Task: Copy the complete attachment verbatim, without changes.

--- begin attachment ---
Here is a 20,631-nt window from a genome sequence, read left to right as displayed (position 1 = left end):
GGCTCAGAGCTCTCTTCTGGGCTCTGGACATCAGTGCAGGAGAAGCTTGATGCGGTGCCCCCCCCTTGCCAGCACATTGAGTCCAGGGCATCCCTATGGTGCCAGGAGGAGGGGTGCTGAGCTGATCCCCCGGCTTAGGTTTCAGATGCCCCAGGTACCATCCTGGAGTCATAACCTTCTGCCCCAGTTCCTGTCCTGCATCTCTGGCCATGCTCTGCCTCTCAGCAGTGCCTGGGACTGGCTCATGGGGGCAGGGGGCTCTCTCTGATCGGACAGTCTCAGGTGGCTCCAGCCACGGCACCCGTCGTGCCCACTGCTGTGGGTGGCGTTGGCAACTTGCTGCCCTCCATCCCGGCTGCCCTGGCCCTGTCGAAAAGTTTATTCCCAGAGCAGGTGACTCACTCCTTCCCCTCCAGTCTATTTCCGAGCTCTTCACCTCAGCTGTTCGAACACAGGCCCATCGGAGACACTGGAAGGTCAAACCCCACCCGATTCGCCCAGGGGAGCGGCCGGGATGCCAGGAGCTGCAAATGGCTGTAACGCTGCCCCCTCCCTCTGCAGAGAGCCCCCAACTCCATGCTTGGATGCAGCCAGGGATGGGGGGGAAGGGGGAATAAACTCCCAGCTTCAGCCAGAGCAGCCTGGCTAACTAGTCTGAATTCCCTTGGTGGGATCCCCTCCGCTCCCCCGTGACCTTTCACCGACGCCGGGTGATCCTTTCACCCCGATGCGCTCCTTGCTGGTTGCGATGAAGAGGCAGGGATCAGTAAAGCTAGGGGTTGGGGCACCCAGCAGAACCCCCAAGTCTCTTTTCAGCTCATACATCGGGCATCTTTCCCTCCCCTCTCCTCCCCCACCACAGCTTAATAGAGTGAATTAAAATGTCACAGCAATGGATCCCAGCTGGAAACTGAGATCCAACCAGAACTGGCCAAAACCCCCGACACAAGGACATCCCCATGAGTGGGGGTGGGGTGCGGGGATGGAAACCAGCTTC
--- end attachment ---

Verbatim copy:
Here is a 20,631-nt window from a genome sequence, read left to right as displayed (position 1 = left end):
GGCTCAGAGCTCTCTTCTGGGCTCTGGACATCAGTGCAGGAGAAGCTTGATGCGGTGCCCCCCCCTTGCCAGCACATTGAGTCCAGGGCATCCCTATGGTGCCAGGAGGAGGGGTGCTGAGCTGATCCCCCGGCTTAGGTTTCAGATGCCCCAGGTACCATCCTGGAGTCATAACCTTCTGCCCCAGTTCCTGTCCTGCATCTCTGGCCATGCTCTGCCTCTCAGCAGTGCCTGGGACTGGCTCATGGGGGCAGGGGGCTCTCTCTGATCGGACAGTCTCAGGTGGCTCCAGCCACGGCACCCGTCGTGCCCACTGCTGTGGGTGGCGTTGGCAACTTGCTGCCCTCCATCCCGGCTGCCCTGGCCCTGTCGAAAAGTTTATTCCCAGAGCAGGTGACTCACTCCTTCCCCTCCAGTCTATTTCCGAGCTCTTCACCTCAGCTGTTCGAACACAGGCCCATCGGAGACACTGGAAGGTCAAACCCCACCCGATTCGCCCAGGGGAGCGGCCGGGATGCCAGGAGCTGCAAATGGCTGTAACGCTGCCCCCTCCCTCTGCAGAGAGCCCCCAACTCCATGCTTGGATGCAGCCAGGGATGGGGGGGAAGGGGGAATAAACTCCCAGCTTCAGCCAGAGCAGCCTGGCTAACTAGTCTGAATTCCCTTGGTGGGATCCCCTCCGCTCCCCCGTGACCTTTCACCGACGCCGGGTGATCCTTTCACCCCGATGCGCTCCTTGCTGGTTGCGATGAAGAGGCAGGGATCAGTAAAGCTAGGGGTTGGGGCACCCAGCAGAACCCCCAAGTCTCTTTTCAGCTCATACATCGGGCATCTTTCCCTCCCCTCTCCTCCCCCACCACAGCTTAATAGAGTGAATTAAAATGTCACAGCAATGGATCCCAGCTGGAAACTGAGATCCAACCAGAACTGGCCAAAACCCCCGACACAAGGACATCCCCATGAGTGGGGGTGGGGTGCGGGGATGGAAACCAGCTTC